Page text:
war memorials

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Memorials register

South African War memorials

  • South African War memorials

    During the second half of the 19th century a tradition developed in Britain to erect war memorials to those who had died in foreign wars and had no grave at home.

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  • Page 1 - South African War memorials During the second half of the 19th century a tradition developed in Britain to erect war memorials to those who had died in foreign wars and had no grave at

First World War memorials

  • First World War memorials

    The New Zealand war memorials of the First World War have become part of the common fabric of our lives, like stop signs or lamp-posts. Virtually every township in the country has one, usually in the main street.

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  • Page 2 – Further information

    Links and books relating to New Zealand's First World War memorials

Anzac Day

  • Anzac Day

    First observed in 1916, Anzac Day - 25 April - commemorates those killed in war as well as honouring returned servicemen and women. The ceremonies that are held at war memorials across the country, or in places overseas where New Zealanders gather, are rich in tradition and ritual.

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  • Page 4 - The making of Anzac DayAnzac Day was made a half-day holiday in 1916, and the pattern of the day's events that occur now began at that

Anzac Day in the Pacific

  • Anzac Day in the Pacific

    Armistice Day was the initial focal point for commemorations in the Cook Islands and Niue after the First World War. But because men from both countries had served in the New Zealand Expeditionary Force, observances gradually shifted to Anzac Day in April

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  • Page 3 – The growth of Anzac Day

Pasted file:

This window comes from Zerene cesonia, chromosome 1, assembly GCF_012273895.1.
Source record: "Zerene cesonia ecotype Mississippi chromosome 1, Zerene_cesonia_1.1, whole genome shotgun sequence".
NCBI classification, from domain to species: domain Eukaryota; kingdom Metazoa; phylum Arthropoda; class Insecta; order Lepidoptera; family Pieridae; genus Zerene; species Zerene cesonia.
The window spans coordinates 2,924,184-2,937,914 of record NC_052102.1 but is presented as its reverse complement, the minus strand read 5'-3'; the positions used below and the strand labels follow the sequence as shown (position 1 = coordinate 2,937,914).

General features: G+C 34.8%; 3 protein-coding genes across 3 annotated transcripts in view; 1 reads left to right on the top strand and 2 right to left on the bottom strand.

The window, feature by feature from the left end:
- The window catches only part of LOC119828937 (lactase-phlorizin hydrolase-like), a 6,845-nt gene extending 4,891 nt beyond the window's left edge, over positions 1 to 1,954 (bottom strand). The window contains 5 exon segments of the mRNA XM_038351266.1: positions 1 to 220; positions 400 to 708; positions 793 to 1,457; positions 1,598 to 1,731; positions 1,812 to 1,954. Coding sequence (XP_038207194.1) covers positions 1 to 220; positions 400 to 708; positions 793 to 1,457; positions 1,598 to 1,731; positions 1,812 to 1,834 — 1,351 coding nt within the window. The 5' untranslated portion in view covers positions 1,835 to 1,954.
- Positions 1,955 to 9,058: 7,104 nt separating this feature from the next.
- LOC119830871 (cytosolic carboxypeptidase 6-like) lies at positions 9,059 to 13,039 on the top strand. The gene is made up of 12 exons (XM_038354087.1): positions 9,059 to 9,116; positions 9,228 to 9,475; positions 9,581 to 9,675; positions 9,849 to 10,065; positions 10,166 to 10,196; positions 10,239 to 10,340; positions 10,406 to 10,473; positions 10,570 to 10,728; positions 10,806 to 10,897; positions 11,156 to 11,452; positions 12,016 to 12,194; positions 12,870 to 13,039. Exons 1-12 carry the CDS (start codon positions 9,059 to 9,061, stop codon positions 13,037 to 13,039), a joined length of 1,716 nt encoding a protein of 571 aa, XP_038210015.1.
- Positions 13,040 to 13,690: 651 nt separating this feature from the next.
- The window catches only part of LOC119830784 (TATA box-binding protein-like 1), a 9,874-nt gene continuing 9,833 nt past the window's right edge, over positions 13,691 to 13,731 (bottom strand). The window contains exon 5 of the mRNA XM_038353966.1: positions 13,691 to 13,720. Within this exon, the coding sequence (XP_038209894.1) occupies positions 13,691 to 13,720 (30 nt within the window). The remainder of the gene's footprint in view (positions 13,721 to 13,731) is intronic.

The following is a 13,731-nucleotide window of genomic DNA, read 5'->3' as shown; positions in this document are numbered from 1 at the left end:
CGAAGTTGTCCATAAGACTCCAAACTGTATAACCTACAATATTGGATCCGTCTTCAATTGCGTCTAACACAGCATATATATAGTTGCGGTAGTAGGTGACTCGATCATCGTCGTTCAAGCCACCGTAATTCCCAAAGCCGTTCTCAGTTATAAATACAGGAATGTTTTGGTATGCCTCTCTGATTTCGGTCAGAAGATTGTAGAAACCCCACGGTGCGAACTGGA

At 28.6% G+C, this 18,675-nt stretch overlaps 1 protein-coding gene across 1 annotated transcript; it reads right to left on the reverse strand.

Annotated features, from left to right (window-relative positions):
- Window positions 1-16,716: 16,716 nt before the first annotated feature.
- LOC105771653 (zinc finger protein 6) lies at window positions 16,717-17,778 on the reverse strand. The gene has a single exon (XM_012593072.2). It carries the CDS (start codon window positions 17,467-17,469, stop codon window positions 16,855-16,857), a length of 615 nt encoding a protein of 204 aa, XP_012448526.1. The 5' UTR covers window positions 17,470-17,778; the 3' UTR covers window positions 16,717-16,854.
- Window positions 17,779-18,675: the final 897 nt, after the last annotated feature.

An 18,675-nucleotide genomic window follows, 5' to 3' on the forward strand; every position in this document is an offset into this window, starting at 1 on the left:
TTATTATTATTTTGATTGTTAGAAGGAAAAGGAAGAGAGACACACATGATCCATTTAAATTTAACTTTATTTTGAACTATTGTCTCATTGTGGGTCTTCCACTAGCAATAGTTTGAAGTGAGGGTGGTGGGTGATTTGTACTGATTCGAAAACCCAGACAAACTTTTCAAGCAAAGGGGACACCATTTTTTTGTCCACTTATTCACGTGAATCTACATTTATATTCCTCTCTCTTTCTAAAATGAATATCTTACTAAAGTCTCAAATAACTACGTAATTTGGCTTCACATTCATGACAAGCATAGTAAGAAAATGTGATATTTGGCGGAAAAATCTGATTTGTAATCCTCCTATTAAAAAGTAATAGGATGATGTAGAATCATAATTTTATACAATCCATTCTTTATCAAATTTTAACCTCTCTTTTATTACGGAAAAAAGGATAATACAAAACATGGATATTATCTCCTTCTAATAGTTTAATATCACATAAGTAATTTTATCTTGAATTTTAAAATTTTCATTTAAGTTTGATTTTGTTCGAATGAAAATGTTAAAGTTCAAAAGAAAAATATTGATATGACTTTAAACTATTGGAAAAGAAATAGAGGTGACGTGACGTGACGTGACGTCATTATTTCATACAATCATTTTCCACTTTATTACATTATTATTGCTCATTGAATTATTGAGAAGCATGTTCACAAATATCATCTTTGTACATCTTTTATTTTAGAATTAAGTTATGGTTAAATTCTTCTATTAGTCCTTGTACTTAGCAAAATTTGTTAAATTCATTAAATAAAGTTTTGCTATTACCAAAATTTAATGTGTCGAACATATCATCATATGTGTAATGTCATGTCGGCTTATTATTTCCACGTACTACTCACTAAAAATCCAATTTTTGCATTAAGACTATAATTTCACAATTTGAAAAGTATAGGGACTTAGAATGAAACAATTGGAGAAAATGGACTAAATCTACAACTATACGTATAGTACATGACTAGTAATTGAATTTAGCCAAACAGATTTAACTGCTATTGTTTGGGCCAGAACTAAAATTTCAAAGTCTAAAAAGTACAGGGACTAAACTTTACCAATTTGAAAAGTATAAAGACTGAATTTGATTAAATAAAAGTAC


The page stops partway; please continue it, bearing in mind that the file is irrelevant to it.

By the end of the Second World War military commemorations in the Cook Islands and Niue centered around Anzac Day. Services in both countries followed the pattern of those in

  • Page 4 – Present day commemorations

    In the new millennium there has been increasing interest in the story of Pacific Island involvement in the First World War. In the Cook Islands there have been efforts to

Passchendaele activities

Passchendaele: fighting for Belgium

  • Passchendaele: fighting for Belgium

    Ever since 1917 Passchendaele has been a byword for the horror of the First World War. The assault on this tiny Belgian village cost the lives of thousands of New Zealand soldiers. But its impact reached far beyond the battlefield, leaving deep scars on many New Zealand communities and families.

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  • Page 9 - Remembering the deadJust under 100 war cemeteries in Belgium and around 500 memorials in New Zealand serve as permanent reminders of the terrible toll of 1917.

Biographies

  • Trethewey, William Thomas

    A self-taught sculptor and monumental mason committed to New Zealand subject-matters, William Trethewey crafted one of the nation’s finest First World War memorials.

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  • Gross, Richard Oliver

    Richard Gross was a New Zealand sculptor, famous for his creation of war memorials, which typically depicted the nude male in precise detail.

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  • On 16 January 1940, to recognize the role the New Zealand ship HMS Achilles had played in the Battle of the River Plate, Auckland City Council resolved to name the tip of the headland on the western side of the Tamaki River as Achilles Point.

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